Introducing Ark V2

Burak
5 min read4 days ago

The primary concern with Ark thus far has centered on the problem of liquidity lockup. As transaction volume increases on the network, the service provider must lock up more liquidity, resulting in Ark being characterized as a network with high capacity but low velocity.

Running Ark on a server already addresses liquidity concerns effectively. On a server, Ark can operate in 24-hour rounds, allowing ASPs to recycle their funds daily. This alone represents a substantial improvement over Lightning, as setting up a server allows for effortless payment acceptance without the need to open channels.

While running Ark on a server is already quite efficient in terms of liquidity, the founding idea behind Ark was to eliminate technical barriers and scale bitcoin payments for all in a user-friendly manner. This is where Ark v2 comes in.

Ark v2 enables Ark Service Providers (ASPs) to reclaim their liquidity without having to wait for the expiration period (4 weeks) to elapse. It almost sounds too good to be true, ha?

With the current Ark design, here’s what the TapTree structure of the shared UTXO looks like:

Ark V1 — TapTree structure of the shared UTXO

There are two branches; the sweep branch and the unroll branch.

The sweep branch can be triggered by ASP after 4 weeks, to efficiently reclaim the locked funds.

The unroll branch can be triggered by anyone, anytime, to start unrolling the congestion control tree all the way to leaves.

With the Ark V2 design, here’s what the new TapTree structure looks like:

Ark V2 — TapTree structure of the shared UTXO

There are two upper TapBranches; the left upper TapBranch, and the right upper TapBranch.

sweep and unroll branches remain under left upper TapBranch, where;

  1. The sweep branch remains unchanged.
  2. The unroll branch can no longer be triggered at any time; instead, it can be triggered after 2 weeks from the tree creation.

An upper TapBranch is added to the root. We name this branch the right upper TapBranch, or simply the revocation branch. This branch corresponds to various combinations of revocation possibilities.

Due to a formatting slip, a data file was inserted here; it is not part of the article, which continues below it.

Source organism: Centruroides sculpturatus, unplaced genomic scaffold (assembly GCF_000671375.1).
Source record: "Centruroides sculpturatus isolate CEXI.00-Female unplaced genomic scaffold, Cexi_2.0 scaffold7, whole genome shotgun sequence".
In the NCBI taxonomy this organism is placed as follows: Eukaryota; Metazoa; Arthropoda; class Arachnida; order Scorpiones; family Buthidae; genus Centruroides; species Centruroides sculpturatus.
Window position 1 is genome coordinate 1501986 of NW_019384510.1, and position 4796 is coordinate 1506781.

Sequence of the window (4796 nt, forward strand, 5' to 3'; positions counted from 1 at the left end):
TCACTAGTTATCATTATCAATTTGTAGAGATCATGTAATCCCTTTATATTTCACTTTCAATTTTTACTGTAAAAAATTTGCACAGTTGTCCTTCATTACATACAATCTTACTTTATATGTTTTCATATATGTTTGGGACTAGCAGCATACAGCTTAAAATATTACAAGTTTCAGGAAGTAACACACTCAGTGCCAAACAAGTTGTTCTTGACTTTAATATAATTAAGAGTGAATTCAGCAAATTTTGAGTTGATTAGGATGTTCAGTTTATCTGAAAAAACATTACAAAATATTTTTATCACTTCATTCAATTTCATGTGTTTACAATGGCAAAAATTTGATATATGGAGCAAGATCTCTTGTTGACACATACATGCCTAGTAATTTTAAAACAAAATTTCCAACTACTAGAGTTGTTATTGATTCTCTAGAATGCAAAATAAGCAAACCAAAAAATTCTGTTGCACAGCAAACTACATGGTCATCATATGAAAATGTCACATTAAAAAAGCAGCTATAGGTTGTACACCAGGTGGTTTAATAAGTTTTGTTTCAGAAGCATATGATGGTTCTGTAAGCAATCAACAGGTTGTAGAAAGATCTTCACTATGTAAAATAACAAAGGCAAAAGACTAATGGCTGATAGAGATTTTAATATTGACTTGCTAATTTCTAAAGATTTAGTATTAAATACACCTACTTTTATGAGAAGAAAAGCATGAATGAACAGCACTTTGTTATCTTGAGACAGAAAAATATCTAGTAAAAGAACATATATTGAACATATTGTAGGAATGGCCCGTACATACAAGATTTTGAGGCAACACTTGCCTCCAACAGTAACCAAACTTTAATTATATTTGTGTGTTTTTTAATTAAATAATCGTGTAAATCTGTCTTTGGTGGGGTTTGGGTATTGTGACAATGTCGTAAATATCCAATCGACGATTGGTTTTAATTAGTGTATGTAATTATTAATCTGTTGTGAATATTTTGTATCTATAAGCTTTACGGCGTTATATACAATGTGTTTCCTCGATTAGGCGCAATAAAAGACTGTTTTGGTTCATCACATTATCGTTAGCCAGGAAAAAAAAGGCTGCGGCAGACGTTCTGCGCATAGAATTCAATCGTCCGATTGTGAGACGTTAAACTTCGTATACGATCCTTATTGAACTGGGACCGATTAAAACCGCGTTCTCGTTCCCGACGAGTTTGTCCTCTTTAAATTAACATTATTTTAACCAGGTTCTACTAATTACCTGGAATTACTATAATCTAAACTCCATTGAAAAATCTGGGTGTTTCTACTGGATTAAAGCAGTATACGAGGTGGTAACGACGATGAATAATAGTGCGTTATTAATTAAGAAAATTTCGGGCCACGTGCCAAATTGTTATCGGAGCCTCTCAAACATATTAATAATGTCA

When a sufficient number of users spend their vTXOs, the ASP enters revocation branch to efficiently reclaim the corresponding portion of their liquidity, without involving any time constraint.

Revocation Branch

Ark v2 introduces a similar mechanism to that of Lightning’s revocation scheme. In Lightning, users revoke their channel state by revealing a secret. Similarly, in Ark v2, users reveal a secret upon spending a vTXO. Unlike Lightning’s revocation scheme, though, here the revocation secrets are aggregated and are utilized for the collective redemption of funds.

Each vTXO owner holds an individual revocation secret. When a sufficient number of vTXO owners reveal their secrets, the ASP aggregates them;

Aggregate revocation secret = sec1 + sec2 + sec3 … + secn
Aggregate revocation public = sec1⋅G + sec2⋅G + sec3⋅G … + secn⋅G

With a valid signature generated from this aggregate secret, the ASP gains access to some corresponding leaf within the revocation branch.

A revocation branch can encompass up to millions or even billions of leaves, each representing an aggregate revocation public key combination, which in turn corresponds to a specific revocation possibility. While building such massive trees might be computationally expensive, a corresponding leaf can be easily unlocked with a simple CHECKSIG:

<aggregate_revocation_public> OP_CHECKSIG

The revocation leaf, must also use a covenant to constrain the outputs of the spending transaction to the ASP and the remaining tree, directing locked funds back into the ASP while redistributing funds to vTXO holders.

The final resulting script for a revocation leaf would be;

<aggregate_revocation_key> OP_CHECKSIGVERIFY <asp_key> OP_CHECKSIGVERIFY

<constrained_outputs_template> OP_CHECKTEMPLATEVERIFY

A shared UTXO with 16 vTXOs contains a revocation branch with 805 leaves total. Such branch can be easily structured by the ASP, and re-structured by the client to verify the content of the branch.

In the event that the number of registered vTXOs in a round surpasses 16, the combination tree deepens, potentially necessitating a revocation branch with millions or even billions of leaves. Luckily a MAST can accommodate up to 340282366920938463463374607431768211456 leaves, and it scales well with log n on-chain footprint for the control block, which further benefits from a witness discount.

The issue lies less in the on-chain footprint and more in the computation. To construct such massive revocation branches, ASPs require custom hardware like VPUs.

As clients are unable to reconstruct such massive revocation branches, they must verify the content of the revocation branch using a zero-knowledge proof generated by the VPU provided to them by the ASP.

Coin Targets Table

Alternatively, ASPs can divide shared UTXO outputs into several chunks, each containing 16 vTXOs, adding up 43 vBytes in each chunk.

Overall, the new design appears to involve considerable effort, but it seems to be worth it.

Note that the revocation design alters the outpoint reference of the vTXOs, rendering CHECKSIG-based connectors unusable. Instead, introspection combined with CSFS-based connectors must be employed with the new design. This means a vTXO now must only sign the outpoint reference of the connector to forfeit itself, excluding its own outpoint context from the signature message.

Special thanks to Matt Corallo for inspiring me to work on a revocation design.

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